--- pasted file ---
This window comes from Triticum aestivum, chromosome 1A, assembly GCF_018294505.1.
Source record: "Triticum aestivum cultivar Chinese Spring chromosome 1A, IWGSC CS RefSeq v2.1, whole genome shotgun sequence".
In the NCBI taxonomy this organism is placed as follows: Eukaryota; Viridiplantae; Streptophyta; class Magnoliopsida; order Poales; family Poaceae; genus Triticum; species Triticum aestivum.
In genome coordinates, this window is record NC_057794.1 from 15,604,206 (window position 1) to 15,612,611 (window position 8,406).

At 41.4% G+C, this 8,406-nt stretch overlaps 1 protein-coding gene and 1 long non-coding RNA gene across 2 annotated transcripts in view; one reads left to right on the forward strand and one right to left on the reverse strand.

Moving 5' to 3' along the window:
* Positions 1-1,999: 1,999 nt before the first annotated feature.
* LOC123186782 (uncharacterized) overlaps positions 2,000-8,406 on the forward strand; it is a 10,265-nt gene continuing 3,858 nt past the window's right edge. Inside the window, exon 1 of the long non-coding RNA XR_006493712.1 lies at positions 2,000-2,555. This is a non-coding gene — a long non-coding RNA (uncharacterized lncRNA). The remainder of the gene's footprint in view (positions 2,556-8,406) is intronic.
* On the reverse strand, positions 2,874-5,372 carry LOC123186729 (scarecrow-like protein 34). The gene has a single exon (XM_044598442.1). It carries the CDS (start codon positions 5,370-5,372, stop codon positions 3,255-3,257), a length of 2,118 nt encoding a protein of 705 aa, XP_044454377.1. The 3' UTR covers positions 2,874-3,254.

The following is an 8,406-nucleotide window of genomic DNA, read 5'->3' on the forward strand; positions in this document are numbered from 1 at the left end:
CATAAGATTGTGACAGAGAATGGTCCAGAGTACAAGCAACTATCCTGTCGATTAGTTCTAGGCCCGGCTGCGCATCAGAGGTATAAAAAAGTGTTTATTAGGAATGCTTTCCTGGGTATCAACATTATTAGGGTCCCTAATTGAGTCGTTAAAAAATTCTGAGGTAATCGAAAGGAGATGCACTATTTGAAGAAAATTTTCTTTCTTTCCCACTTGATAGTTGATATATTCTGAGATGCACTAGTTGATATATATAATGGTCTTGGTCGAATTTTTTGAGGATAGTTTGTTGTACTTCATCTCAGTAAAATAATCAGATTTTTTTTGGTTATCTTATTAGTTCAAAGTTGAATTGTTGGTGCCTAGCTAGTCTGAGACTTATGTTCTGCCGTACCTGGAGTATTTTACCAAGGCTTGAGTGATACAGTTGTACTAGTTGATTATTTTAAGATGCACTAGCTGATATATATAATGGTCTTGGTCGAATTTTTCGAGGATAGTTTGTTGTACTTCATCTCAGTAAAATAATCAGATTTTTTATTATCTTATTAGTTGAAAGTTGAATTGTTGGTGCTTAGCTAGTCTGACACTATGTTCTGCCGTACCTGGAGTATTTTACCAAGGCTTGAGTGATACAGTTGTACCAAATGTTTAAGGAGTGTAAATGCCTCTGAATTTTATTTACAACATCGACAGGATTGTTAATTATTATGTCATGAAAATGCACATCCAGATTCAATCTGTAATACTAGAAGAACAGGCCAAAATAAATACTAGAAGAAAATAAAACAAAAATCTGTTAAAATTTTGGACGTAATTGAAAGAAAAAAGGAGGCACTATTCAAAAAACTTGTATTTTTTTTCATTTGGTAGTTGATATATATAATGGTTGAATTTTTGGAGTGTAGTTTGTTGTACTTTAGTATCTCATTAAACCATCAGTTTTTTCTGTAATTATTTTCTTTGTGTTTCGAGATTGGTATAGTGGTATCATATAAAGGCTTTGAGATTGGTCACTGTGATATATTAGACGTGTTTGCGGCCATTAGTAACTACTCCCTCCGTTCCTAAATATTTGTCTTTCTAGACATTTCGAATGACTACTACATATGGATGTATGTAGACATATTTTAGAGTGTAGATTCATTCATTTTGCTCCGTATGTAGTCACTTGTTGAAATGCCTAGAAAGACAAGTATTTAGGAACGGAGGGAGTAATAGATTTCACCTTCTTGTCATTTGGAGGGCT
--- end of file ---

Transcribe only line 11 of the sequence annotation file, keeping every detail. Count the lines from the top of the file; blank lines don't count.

CATAAGATTGTGACAGAGAATGGTCCAGAGTACAAGCAACTATCCTGTCGATTAGTTCTAGGCCCGGCTGCGCATCAGAGGTATAAAAAAGTGTTTATTAGGAATGCTTTCCTGGGTATCAACATTATTAGGGTCCCTAATTGAGTCGTTAAAAAATTCTGAGGTAATCGAAAGGAGATGCACTATTTGAAGAAAATTTTCTTTCTTTCCCACTTGATAGTTGATATATTCTGAGATGCACTAGTTGATATATATAATGGTCTTGGTCGAATTTTTTGAGGATAGTTTGTTGTACTTCATCTCAGTAAAATAATCAGATTTTTTTTGGTTATCTTATTAGTTCAAAGTTGAATTGTTGGTGCCTAGCTAGTCTGAGACTTATGTTCTGCCGTACCTGGAGTATTTTACCAAGGCTTGAGTGATACAGTTGTACTAGTTGATTATTTTAAGATGCACTAGCTGATATATATAATGGTCTTGGTCGAATTTTTCGAGGATAGTTTGTTGTACTTCATCTCAGTAAAATAATCAGATTTTTTATTATCTTATTAGTTGAAAGTTGAATTGTTGGTGCTTAGCTAGTCTGACACTATGTTCTGCCGTACCTGGAGTATTTTACCAAGGCTTGAGTGATACAGTTGTACCAAATGTTTAAGGAGTGTAAATGCCTCTGAATTTTATTTACAACATCGACAGGATTGTTAATTATTATGTCATGAAAATGCACATCCAGATTCAATCTGTAATACTAGAAGAACAGGCCAAAATAAATACTAGAAGAAAATAAAACAAAAATCTGTTAAAATTTTGGACGTAATTGAAAGAAAAAAGGAGGCACTATTCAAAAAACTTGTATTTTTTTTCATTTGGTAGTTGATATATATAATGGTTGAATTTTTGGAGTGTAGTTTGTTGTACTTTAGTATCTCATTAAACCATCAGTTTTTTCTGTAATTATTTTCTTTGTGTTTCGAGATTGGTATAGTGGTATCATATAAAGGCTTTGAGATTGGTCACTGTGATATATTAGACGTGTTTGCGGCCATTAGTAACTACTCCCTCCGTTCCTAAATATTTGTCTTTCTAGACATTTCGAATGACTACTACATATGGATGTATGTAGACATATTTTAGAGTGTAGATTCATTCATTTTGCTCCGTATGTAGTCACTTGTTGAAATGCCTAGAAAGACAAGTATTTAGGAACGGAGGGAGTAATAGATTTCACCTTCTTGTCATTTGGAGGGCT